Azevedo O, Parker TC, Siewert MB & Subke J (2021) Predicting Soil Respiration from Plant Productivity (NDVI) in a Sub-Arctic Tundra Ecosystem. Remote Sensing, 13 (13), Art. No.: 2571. https://doi.org/10.3390/rs13132571
Soils represent the largest store of carbon in the biosphere with soils at high latitudes containing twice as much carbon (C) than the atmosphere. High latitude tundra vegetation communities show increases in the relative abundance and cover of deciduous shrubs which may influence net ecosystem exchange of CO2 from this C-rich ecosystem. Monitoring soil respiration (Rs) as a crucial component of the ecosystem carbon balance at regional scales is difficult given the remoteness of these ecosystems and the intensiveness of measurements that is required. Here we use direct measurements of Rs from contrasting tundra plant communities combined with direct measurements of aboveground plant productivity via Normalised Difference Vegetation Index (NDVI) to predict soil respiration across four key vegetation communities in a tundra ecosystem. Soil respiration exhibited a nonlinear relationship with NDVI (y = 0.202e 3.508 x , p < 0.001). Our results further suggest that NDVI and soil temperature can help predict Rs if vegetation type is taken into consideration. We observed, however, that NDVI is not a relevant explanatory variable in the estimation of SOC in a single-study analysis.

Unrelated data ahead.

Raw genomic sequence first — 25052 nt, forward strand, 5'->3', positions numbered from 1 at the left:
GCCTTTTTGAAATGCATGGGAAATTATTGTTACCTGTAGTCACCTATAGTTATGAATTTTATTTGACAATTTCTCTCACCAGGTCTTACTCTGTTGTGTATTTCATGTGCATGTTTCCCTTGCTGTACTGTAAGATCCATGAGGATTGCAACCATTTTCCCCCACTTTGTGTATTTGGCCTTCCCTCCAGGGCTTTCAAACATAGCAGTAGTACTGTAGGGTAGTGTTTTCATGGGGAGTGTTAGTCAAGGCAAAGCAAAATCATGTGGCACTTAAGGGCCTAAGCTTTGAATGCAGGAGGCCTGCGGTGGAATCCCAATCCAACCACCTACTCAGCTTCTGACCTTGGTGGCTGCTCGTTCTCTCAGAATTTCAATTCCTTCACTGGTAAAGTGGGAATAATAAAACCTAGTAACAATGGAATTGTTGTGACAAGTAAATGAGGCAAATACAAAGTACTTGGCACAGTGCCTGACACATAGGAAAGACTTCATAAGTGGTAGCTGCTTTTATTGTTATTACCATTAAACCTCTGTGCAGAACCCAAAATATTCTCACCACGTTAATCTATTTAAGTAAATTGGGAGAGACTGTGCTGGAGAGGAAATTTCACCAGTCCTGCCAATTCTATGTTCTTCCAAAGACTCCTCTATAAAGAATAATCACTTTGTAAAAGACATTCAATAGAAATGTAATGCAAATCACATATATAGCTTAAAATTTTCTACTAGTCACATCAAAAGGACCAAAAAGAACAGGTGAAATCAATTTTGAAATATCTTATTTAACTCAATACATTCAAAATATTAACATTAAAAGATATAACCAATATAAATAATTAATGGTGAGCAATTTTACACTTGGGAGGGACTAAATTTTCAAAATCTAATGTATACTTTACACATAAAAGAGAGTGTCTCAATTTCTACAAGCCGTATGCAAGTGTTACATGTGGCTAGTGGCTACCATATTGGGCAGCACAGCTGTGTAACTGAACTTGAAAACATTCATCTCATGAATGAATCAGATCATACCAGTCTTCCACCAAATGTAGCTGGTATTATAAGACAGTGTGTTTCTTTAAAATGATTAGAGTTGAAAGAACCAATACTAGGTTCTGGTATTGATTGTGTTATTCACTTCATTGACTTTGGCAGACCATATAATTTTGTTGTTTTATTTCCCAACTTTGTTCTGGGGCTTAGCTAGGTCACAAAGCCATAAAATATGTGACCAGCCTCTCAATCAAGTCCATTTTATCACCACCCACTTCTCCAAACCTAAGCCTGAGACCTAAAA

Abisko; CO2 flux; LAI; modelling; plant functional type; SOC; vegetation index
Remote Sensing: Volume 13, Issue 13